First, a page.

The Pulse: The Soul Star & Alberta
The Ties That Bind
Güsfreude simply couldn’t accept it. The angels dancing on a pin were fine. She always liked angels. But what good was dancing when she knew others couldn’t walk?
How could she gaze through Omar Khayyam’s Seventh Gate at the mysteries of the universe, and how could she watch as each morn a thousand roses brings, when the world she cared about was going to seed? How could she float through Celestial Wonder when her grand-daughter wept in chains?
Whether at Naishapur or Babylon, whether the Cup with sweet or bitter run,
The Wine of Life keeps oozing drop by drop, the Leaves of Life keep falling one by one.
Each Morn a thousand Roses brings, you say; yes, but where leaves the Rose of Yesterday?
The hardest truth Güsfreude learned so far was There’s no going backward. Time’s wingéd chariot is on a one-way journey. She knew she could never go back and make things right in Eden Valley — that wooded paradise where she went to escape from all the wolves in sheep’s clothing. And where, her grand-daughter on her way through the dark forest, she’d been swallowed in her bed.
She could see the world now, a blue pinprick of light in a sea of black. She could see Antonio’s manor, cloaked by God knows what dark magic from the prying eyes of the Baulians and the Vicinese.
She had underestimated Beatrice’s gullibility — and her desperation. She had taken Antonio for the Cheshire Cat when he was in fact the Carpenter.
As a girl, Beatrice lived in her own private Wonderland. She believed that boys could fly if they really wanted to, that a Knight would always be true to his Lady, that a princess would spring wide awake if she was kissed in the right place at the right time, and that all men who dressed in black leather jackets and wore Gucci shoes were fairies from the Neo-Platonic Realm. Even after she got married, she still believed in these tales, although the Cheshire Cat was nipping at Alice’s petticoat, Peter Pan was lying to Wendy, and the Carpenter was getting out his saw.
On their wedding night, Antonio pushed Beatrice into their bedchamber and tied her to the bedpost — in what Beatrice thought was a playful game of lovemaking. Antonio brought out a book called The Temptation of Saint Anthony, ripped the pages from its sewn spine, and taped a page to each part of her body that needed to be cleansed of its unspeakable sin.
Knightly deeds became nightly fears, and Beatrice could see that Camelot was about to be stormed by a legion of blood-thirsty mutants. Orcs and trolls were massing on the horizon.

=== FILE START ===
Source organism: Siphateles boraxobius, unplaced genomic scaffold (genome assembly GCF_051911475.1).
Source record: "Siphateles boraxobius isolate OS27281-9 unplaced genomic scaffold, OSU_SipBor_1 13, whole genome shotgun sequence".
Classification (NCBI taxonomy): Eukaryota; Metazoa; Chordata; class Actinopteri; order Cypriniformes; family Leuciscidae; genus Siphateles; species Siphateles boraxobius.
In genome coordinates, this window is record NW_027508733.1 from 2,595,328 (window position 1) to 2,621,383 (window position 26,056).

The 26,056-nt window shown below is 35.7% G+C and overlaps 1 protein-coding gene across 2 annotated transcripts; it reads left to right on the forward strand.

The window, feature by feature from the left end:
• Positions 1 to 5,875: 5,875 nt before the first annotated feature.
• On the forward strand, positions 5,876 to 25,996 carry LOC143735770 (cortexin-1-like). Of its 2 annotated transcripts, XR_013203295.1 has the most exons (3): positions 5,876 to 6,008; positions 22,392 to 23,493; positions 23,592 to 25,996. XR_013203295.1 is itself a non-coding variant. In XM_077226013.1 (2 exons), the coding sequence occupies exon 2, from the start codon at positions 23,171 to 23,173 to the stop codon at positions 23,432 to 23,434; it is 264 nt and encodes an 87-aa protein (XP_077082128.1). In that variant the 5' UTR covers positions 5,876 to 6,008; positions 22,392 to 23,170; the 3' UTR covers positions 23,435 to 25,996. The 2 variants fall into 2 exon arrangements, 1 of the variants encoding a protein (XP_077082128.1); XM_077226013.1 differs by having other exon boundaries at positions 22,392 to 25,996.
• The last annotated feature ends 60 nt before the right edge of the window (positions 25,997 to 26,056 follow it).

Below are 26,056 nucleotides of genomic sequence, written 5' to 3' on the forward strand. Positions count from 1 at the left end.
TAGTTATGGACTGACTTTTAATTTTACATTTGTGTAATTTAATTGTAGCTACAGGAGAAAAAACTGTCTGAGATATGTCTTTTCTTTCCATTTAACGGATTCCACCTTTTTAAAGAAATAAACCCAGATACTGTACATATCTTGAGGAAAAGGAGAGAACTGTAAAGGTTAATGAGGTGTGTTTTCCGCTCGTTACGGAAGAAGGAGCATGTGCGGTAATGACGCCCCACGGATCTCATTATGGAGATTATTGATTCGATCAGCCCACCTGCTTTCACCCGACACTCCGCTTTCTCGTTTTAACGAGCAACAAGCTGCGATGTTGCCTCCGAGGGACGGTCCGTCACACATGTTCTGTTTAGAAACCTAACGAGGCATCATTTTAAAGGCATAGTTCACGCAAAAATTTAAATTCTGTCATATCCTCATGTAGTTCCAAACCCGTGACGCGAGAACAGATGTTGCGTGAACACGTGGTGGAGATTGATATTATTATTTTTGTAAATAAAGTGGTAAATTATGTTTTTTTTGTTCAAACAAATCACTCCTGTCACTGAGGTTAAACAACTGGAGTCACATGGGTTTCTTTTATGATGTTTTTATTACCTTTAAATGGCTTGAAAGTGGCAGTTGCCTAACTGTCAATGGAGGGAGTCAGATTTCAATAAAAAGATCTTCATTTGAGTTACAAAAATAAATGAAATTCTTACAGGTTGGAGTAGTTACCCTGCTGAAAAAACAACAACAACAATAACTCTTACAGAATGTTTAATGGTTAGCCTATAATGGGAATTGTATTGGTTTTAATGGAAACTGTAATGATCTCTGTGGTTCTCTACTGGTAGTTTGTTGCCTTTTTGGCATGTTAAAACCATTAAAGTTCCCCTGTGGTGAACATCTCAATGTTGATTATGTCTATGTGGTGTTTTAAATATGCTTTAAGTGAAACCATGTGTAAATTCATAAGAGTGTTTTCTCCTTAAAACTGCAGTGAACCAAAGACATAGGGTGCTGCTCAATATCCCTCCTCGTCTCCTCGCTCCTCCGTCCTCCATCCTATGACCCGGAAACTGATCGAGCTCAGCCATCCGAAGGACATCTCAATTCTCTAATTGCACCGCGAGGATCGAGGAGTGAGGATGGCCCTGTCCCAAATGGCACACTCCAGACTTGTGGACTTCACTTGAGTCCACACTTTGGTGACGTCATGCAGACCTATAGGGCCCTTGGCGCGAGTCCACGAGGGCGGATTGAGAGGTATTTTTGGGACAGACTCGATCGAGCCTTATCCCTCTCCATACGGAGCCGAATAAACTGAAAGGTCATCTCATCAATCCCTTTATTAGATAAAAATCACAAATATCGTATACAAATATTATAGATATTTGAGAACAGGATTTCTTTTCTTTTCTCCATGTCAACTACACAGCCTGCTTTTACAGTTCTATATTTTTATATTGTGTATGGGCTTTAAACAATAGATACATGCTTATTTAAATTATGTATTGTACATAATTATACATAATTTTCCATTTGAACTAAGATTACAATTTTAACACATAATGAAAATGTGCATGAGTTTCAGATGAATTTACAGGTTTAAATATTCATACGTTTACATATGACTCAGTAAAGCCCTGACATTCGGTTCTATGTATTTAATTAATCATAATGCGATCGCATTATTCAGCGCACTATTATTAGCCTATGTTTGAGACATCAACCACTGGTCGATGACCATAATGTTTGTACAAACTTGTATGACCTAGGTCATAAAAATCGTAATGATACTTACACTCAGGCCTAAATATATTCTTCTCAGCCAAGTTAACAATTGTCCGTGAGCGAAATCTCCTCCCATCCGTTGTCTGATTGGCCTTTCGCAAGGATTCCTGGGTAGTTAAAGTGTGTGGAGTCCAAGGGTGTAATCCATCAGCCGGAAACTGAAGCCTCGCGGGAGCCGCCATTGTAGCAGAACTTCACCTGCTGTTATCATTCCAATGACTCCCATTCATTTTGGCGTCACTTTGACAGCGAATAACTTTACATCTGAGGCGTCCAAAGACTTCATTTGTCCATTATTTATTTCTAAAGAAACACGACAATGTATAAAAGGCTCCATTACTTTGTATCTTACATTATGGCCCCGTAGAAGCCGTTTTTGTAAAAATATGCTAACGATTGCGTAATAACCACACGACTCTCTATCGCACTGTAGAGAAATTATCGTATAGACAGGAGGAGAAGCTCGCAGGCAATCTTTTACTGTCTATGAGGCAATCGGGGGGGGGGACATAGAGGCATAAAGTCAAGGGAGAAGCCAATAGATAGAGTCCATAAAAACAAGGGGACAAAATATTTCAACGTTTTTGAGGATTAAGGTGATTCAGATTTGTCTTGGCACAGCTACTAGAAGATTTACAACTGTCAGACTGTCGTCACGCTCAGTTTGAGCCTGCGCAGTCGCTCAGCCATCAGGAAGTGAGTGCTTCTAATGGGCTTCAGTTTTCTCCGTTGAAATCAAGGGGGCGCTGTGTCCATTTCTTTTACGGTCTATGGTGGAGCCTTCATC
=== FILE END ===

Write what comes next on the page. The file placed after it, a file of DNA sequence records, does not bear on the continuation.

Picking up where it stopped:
The Red Cross Knight, who Beatrice assumed was a paramedic, was found poking holes in her underwear. She read in the morning paper that Sir Lancelot had split the Round Table in two and was now scheming with a band of Norman thugs in the Anglo suburbs of Montreal.
In defence of Beatrice’s naïveté, one should remember that there are reincarnated Buddhist monks in lonely monasteries, who, after 40 lifetimes, still can’t tell the difference between Platonic Beauty and the Beast.
How then was Beatrice to see Antonio for what he was? How was one so gentle to defend herself against this Age’s most recent reincarnation of Sin — a professor of Literature and Legal History, a fiend who could bend the laws of language and the language of laws?
From the moment of his fall, this most reptilian of litigators overturned legal codes and commandments, transforming the world into his own private kangaroo court. Legions were at his service: from Los Angeles to Kolkata, the jury chambers of the world were haunted by his angry ministers, his false affidavits, his extradition loopholes, and his switchblade-thin technicalities that liberated the most vicious of brutal psychopaths.
Beatrice asked her tormenter: “Why did you bring me to this dungeon, anyway?”
Antonio responded, “If, deep down you didn’t believe you’d sinned and needed to be tied even tighter to this rack, you would struggle to free yourself.”
Beatrice was in fact struggling to free herself, yet the ropes were so tight that you couldn’t even see her wrist move.
Beatrice tried in vain to wrangle her way free of her marriage contract. Yet Antonio had, with the help of the County Courthouse and the Catholic Church, tightened the clauses with Indian rubber, and bound up the loopholes with leather straps. After endless pleading, she managed to convince him to untie her and instead monitor her movements with an ankle bracelet. If she went as far as Turner Valley, she would receive a jolt of electricity that would make her grit her teeth in agony.